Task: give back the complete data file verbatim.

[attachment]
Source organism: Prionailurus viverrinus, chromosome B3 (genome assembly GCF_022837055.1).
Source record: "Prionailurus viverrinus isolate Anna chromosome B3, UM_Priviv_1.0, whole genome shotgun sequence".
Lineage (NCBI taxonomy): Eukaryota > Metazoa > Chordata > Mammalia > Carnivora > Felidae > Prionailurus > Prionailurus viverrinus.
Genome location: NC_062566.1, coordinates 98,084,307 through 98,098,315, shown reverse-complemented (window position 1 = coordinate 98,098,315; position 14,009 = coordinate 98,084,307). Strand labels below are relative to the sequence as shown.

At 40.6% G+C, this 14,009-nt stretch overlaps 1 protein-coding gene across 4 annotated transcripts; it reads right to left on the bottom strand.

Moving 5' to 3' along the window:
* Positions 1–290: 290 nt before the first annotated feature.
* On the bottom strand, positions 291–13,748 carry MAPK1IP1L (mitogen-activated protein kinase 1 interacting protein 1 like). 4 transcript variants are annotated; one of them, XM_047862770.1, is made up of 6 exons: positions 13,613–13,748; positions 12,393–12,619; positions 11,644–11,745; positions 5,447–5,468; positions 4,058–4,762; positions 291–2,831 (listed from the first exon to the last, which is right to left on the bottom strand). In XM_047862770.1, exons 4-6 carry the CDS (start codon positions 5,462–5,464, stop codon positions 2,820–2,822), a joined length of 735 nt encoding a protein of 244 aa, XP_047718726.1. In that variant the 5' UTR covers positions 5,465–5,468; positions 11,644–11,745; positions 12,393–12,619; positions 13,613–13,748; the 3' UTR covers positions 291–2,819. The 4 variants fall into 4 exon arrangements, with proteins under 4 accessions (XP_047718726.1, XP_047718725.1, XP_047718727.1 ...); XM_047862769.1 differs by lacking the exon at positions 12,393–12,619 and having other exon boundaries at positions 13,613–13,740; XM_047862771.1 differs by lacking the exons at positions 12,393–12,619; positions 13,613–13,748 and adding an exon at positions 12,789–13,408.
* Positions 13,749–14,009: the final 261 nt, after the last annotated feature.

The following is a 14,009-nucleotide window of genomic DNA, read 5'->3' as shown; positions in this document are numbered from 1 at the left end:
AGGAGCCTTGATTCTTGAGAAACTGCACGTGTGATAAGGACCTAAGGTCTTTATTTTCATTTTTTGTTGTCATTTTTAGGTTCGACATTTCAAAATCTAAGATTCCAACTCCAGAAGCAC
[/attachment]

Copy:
Source organism: Prionailurus viverrinus, chromosome B3 (genome assembly GCF_022837055.1).
Source record: "Prionailurus viverrinus isolate Anna chromosome B3, UM_Priviv_1.0, whole genome shotgun sequence".
Lineage (NCBI taxonomy): Eukaryota > Metazoa > Chordata > Mammalia > Carnivora > Felidae > Prionailurus > Prionailurus viverrinus.
Genome location: NC_062566.1, coordinates 98,084,307 through 98,098,315, shown reverse-complemented (window position 1 = coordinate 98,098,315; position 14,009 = coordinate 98,084,307). Strand labels below are relative to the sequence as shown.

At 40.6% G+C, this 14,009-nt stretch overlaps 1 protein-coding gene across 4 annotated transcripts; it reads right to left on the bottom strand.

Moving 5' to 3' along the window:
* Positions 1–290: 290 nt before the first annotated feature.
* On the bottom strand, positions 291–13,748 carry MAPK1IP1L (mitogen-activated protein kinase 1 interacting protein 1 like). 4 transcript variants are annotated; one of them, XM_047862770.1, is made up of 6 exons: positions 13,613–13,748; positions 12,393–12,619; positions 11,644–11,745; positions 5,447–5,468; positions 4,058–4,762; positions 291–2,831 (listed from the first exon to the last, which is right to left on the bottom strand). In XM_047862770.1, exons 4-6 carry the CDS (start codon positions 5,462–5,464, stop codon positions 2,820–2,822), a joined length of 735 nt encoding a protein of 244 aa, XP_047718726.1. In that variant the 5' UTR covers positions 5,465–5,468; positions 11,644–11,745; positions 12,393–12,619; positions 13,613–13,748; the 3' UTR covers positions 291–2,819. The 4 variants fall into 4 exon arrangements, with proteins under 4 accessions (XP_047718726.1, XP_047718725.1, XP_047718727.1 ...); XM_047862769.1 differs by lacking the exon at positions 12,393–12,619 and having other exon boundaries at positions 13,613–13,740; XM_047862771.1 differs by lacking the exons at positions 12,393–12,619; positions 13,613–13,748 and adding an exon at positions 12,789–13,408.
* Positions 13,749–14,009: the final 261 nt, after the last annotated feature.

The following is a 14,009-nucleotide window of genomic DNA, read 5'->3' as shown; positions in this document are numbered from 1 at the left end:
AGGAGCCTTGATTCTTGAGAAACTGCACGTGTGATAAGGACCTAAGGTCTTTATTTTCATTTTTTGTTGTCATTTTTAGGTTCGACATTTCAAAATCTAAGATTCCAACTCCAGAAGCAC